Consider if Religious Statements are Appropriate
Unless the family is openly religious, it may not be appropriate to use religious statements to attempt to comfort the family. Statements like “it was God’s will” can be extremely insensitive and make a person question their faith or it can anger them. If the family is religious, be mindful of their religion. If you don’t understand their religion, it is probably best to avoid religious statements. Someone who is not religious may not be comforted by a statement such has “I’ll pray for you.” Being mindful of religion can help you find truly comforting words.
If you’re struggling to find the right words, try sharing a short happy memory. “I’m so sorry for your loss, he was an excellent story teller, I loved his story about…” Sharing a short memory can bring back happy memories for other close family and friends. It is comforting to know our loved ones had a happy life and many people who loved them.
Mention Something You Will Miss
Similar to sharing a story, sharing something you will miss about the person can be comforting. It is comforting to know a loved one is missed by many. It means their life consisted of touching the lives of others. Knowing their memory will live on in other people’s lives is a good feeling. You try saying “I’m really going to miss her laugh at work, it was always so robust and brought a smile to everyone.”
When in Doubt…
If you weren’t really close to the deceased you maybe finding it difficult to find the right words. Maybe you don’t have many memories, or maybe it has been awhile since you’ve seen the person so you aren’t really sure what you will miss. A simple “I’m sorry for your loss” may not seem like much, but it is a phrase that will not bring negative feelings.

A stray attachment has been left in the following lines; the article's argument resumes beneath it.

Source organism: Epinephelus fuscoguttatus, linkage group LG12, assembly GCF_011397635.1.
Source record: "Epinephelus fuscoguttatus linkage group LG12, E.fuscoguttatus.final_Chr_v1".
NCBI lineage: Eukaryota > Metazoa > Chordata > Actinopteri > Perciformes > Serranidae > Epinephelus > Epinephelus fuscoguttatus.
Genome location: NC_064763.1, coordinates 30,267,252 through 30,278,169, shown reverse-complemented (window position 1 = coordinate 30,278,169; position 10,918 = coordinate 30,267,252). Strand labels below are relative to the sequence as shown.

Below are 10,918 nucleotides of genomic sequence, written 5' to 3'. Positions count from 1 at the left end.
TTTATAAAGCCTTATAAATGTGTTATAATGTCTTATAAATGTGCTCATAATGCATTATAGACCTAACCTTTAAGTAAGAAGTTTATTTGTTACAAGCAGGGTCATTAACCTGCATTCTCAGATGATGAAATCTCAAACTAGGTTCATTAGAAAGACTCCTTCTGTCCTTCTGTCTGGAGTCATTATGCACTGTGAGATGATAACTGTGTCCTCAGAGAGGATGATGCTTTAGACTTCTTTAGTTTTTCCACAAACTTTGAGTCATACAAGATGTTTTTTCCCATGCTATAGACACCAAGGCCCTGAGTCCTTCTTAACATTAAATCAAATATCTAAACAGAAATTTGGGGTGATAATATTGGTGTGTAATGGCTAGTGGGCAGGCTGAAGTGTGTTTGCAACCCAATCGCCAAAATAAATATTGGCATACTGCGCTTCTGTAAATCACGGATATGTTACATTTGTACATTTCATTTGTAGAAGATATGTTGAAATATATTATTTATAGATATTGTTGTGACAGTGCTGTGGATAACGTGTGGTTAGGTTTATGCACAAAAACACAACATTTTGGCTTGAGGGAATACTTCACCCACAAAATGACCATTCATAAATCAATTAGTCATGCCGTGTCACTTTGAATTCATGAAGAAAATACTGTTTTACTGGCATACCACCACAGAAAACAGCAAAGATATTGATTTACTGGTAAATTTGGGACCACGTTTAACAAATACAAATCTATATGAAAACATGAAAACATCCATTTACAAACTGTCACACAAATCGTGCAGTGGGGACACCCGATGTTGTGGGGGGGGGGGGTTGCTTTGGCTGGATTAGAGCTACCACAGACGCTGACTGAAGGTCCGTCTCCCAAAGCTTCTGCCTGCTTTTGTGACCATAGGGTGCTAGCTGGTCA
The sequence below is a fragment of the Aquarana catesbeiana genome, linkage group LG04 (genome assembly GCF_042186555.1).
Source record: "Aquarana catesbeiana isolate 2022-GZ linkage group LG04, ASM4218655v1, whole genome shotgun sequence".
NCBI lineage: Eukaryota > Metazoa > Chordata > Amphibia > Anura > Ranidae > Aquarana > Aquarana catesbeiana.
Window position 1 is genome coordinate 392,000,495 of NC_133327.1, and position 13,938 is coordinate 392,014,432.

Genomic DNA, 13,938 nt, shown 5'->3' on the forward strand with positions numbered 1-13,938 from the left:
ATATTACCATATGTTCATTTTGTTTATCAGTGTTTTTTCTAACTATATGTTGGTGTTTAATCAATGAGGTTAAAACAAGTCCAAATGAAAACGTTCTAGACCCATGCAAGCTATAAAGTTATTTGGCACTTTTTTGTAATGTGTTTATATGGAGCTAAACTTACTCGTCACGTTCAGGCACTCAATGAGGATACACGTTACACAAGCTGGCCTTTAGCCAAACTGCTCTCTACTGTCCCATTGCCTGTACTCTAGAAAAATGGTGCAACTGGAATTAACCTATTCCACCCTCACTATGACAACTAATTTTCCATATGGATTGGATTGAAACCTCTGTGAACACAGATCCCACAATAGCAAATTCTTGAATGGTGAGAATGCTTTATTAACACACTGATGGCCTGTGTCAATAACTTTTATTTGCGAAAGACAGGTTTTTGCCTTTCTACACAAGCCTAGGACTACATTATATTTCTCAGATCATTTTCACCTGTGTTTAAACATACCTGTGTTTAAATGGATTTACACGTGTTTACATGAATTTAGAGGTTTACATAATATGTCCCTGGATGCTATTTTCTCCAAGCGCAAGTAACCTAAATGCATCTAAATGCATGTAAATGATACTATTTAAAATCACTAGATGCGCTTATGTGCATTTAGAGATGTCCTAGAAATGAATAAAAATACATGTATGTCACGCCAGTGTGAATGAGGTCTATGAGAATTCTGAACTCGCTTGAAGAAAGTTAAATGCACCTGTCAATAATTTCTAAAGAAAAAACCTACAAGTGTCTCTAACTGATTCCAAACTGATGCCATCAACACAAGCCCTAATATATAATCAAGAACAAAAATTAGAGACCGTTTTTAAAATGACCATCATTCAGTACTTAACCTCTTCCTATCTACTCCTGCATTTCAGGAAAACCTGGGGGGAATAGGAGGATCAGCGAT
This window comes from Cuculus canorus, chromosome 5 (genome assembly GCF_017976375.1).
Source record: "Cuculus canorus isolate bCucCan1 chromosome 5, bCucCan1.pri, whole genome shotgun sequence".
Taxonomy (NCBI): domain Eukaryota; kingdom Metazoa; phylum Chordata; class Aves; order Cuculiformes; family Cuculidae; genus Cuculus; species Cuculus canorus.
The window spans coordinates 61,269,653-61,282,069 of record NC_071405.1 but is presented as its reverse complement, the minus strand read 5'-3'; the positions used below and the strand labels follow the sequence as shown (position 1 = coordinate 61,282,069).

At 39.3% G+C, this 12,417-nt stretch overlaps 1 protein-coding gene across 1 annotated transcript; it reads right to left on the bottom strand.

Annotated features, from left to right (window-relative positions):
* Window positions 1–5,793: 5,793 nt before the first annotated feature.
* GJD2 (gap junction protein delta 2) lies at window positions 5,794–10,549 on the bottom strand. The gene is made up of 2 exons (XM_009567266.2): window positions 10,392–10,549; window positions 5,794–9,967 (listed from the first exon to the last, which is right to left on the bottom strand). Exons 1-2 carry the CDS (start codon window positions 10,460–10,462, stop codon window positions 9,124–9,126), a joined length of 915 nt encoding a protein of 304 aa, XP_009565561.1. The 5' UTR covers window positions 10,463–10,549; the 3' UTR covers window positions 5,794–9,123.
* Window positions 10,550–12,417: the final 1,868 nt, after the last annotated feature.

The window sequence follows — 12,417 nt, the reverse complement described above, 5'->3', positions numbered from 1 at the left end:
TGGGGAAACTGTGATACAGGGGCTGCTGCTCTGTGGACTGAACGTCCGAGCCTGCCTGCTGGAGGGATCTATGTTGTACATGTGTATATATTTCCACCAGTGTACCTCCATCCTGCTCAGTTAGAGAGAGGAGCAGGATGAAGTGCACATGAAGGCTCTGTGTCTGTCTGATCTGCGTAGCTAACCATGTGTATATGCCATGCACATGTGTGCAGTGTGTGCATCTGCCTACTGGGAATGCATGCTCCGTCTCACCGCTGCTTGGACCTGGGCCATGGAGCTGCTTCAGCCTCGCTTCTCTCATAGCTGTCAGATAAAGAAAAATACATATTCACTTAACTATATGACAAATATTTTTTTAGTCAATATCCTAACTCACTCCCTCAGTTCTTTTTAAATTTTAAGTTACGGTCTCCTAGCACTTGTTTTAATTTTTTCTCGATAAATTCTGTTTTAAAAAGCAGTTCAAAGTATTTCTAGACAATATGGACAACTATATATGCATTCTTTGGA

It is a simple statement and it may not be the most comforting, but it may not be your responsibility to bring peace and comfort. Simply showing your support to the family is comforting and that might be where your statement should end.
What to Do When Someone Dies Checklist for Next of Kin
If you’ve found yourself responsible for the planning following the death of a loved one, this checklist can help you feel less overwhelmed.
Your very first steps for what to do when someone dies.
- Find out if there is a will.
This step will determine how other steps are taken. If there is a will, you may not need to make as many decisions. If there isn’t a will, you may need find there are a few more tasks.
- Call a funeral home to pick up the remains.
If there is a will and it states what to do with the remains, then follow those directions. Many times though, you will need to contact a funeral home to pick up the remains so they can begin caring for the remains, especially if you are wanting an open casket viewing. The funeral home will also have a checklist of tasks to help you plan the funeral.
The first people to contact when someone dies.